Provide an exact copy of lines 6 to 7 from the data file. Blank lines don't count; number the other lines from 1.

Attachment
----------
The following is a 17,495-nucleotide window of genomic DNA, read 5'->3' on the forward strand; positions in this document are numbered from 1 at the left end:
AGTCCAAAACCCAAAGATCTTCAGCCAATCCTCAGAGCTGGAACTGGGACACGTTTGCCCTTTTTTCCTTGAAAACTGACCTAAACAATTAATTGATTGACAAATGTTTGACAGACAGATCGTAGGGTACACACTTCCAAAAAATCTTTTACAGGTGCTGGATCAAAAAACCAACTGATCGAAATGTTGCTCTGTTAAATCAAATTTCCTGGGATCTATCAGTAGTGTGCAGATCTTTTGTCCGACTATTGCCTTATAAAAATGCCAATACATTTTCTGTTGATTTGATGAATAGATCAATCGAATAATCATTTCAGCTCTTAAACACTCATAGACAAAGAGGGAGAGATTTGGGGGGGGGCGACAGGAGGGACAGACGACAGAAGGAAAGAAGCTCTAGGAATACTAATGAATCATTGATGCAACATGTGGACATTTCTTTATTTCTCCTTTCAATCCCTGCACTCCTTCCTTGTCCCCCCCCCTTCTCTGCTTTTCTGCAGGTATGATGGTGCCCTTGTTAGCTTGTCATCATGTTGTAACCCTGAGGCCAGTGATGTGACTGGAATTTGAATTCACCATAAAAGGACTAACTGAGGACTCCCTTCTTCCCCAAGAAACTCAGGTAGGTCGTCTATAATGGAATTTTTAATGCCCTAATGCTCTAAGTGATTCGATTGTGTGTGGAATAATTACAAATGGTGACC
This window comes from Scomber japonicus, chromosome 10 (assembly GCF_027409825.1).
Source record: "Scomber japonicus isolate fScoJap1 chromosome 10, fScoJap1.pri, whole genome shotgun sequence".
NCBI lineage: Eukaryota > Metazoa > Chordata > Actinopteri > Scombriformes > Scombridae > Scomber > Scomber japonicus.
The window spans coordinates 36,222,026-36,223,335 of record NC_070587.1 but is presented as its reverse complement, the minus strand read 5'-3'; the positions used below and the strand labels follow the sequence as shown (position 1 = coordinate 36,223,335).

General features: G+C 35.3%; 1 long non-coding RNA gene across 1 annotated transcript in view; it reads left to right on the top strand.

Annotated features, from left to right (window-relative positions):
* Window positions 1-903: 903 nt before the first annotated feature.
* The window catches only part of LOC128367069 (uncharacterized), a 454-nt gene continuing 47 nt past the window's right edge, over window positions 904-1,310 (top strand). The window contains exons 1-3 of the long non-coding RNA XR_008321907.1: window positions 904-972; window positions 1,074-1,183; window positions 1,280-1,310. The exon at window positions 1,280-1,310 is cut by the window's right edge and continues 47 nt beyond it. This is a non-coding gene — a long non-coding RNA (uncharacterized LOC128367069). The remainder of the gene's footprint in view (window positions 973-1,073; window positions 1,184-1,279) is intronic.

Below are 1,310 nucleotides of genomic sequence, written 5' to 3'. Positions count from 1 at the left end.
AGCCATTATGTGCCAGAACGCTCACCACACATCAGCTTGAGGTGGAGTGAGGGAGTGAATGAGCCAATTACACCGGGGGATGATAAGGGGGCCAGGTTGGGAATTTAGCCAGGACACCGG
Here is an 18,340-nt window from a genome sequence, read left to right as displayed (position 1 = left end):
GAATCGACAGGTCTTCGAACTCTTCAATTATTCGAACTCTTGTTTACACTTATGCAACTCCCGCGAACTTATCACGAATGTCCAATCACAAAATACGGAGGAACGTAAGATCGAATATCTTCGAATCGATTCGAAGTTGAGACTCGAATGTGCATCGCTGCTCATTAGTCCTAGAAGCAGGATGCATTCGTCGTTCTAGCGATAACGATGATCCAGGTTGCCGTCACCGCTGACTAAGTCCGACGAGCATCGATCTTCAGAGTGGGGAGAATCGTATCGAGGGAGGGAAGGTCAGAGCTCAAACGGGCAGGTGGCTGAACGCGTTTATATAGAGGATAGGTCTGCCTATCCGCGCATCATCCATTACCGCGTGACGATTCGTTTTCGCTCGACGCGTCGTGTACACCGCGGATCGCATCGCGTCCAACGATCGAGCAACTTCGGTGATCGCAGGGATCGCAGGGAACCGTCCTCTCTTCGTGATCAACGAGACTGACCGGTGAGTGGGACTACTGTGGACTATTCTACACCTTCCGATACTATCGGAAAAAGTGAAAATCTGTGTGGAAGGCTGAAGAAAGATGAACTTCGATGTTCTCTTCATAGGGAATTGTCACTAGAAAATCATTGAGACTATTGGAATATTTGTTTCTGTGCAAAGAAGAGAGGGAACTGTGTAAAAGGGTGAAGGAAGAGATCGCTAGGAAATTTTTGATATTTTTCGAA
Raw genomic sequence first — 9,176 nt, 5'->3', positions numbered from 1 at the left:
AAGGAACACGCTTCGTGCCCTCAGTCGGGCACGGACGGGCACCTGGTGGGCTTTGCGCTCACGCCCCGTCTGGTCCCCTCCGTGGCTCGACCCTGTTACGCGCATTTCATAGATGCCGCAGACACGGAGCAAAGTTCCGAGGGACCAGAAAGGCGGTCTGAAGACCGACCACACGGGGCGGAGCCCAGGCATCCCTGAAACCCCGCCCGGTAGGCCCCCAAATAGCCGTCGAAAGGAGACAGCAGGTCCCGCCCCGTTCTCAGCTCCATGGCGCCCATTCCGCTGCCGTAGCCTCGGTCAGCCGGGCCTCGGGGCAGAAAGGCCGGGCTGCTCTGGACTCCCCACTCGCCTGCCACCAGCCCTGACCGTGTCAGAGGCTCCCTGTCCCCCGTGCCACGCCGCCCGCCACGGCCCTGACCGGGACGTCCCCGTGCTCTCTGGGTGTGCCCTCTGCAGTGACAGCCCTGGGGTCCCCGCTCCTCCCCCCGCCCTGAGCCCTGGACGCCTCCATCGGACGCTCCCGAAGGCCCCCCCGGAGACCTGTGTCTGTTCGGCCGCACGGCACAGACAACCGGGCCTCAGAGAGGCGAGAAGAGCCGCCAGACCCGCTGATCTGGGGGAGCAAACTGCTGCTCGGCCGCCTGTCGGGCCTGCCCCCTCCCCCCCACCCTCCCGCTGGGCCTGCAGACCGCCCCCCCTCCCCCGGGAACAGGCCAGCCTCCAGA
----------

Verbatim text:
The window spans coordinates 36,222,026-36,223,335 of record NC_070587.1 but is presented as its reverse complement, the minus strand read 5'-3'; the positions used below and the strand labels follow the sequence as shown (position 1 = coordinate 36,223,335).

General features: G+C 35.3%; 1 long non-coding RNA gene across 1 annotated transcript in view; it reads left to right on the top strand.